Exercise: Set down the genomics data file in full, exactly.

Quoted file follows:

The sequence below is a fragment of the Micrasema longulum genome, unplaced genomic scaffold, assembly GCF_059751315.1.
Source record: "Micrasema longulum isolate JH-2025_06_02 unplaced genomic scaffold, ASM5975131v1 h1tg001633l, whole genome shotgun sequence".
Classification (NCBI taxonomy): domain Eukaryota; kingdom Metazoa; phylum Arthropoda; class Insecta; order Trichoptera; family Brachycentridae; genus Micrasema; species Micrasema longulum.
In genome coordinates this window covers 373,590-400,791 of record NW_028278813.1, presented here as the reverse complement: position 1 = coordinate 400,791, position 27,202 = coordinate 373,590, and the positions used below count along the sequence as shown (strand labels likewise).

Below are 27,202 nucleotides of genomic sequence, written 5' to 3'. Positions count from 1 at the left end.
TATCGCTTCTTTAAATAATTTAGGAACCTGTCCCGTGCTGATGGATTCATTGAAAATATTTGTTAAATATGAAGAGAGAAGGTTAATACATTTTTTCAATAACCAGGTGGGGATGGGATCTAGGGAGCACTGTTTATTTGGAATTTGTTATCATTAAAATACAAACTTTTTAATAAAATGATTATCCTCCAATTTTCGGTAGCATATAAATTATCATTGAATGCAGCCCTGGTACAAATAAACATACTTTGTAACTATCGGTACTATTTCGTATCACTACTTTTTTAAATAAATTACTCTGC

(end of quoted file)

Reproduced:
The sequence below is a fragment of the Micrasema longulum genome, unplaced genomic scaffold, assembly GCF_059751315.1.
Source record: "Micrasema longulum isolate JH-2025_06_02 unplaced genomic scaffold, ASM5975131v1 h1tg001633l, whole genome shotgun sequence".
Classification (NCBI taxonomy): domain Eukaryota; kingdom Metazoa; phylum Arthropoda; class Insecta; order Trichoptera; family Brachycentridae; genus Micrasema; species Micrasema longulum.
In genome coordinates this window covers 373,590-400,791 of record NW_028278813.1, presented here as the reverse complement: position 1 = coordinate 400,791, position 27,202 = coordinate 373,590, and the positions used below count along the sequence as shown (strand labels likewise).

Below are 27,202 nucleotides of genomic sequence, written 5' to 3'. Positions count from 1 at the left end.
TATCGCTTCTTTAAATAATTTAGGAACCTGTCCCGTGCTGATGGATTCATTGAAAATATTTGTTAAATATGAAGAGAGAAGGTTAATACATTTTTTCAATAACCAGGTGGGGATGGGATCTAGGGAGCACTGTTTATTTGGAATTTGTTATCATTAAAATACAAACTTTTTAATAAAATGATTATCCTCCAATTTTCGGTAGCATATAAATTATCATTGAATGCAGCCCTGGTACAAATAAACATACTTTGTAACTATCGGTACTATTTCGTATCACTACTTTTTTAAATAAATTACTCTGC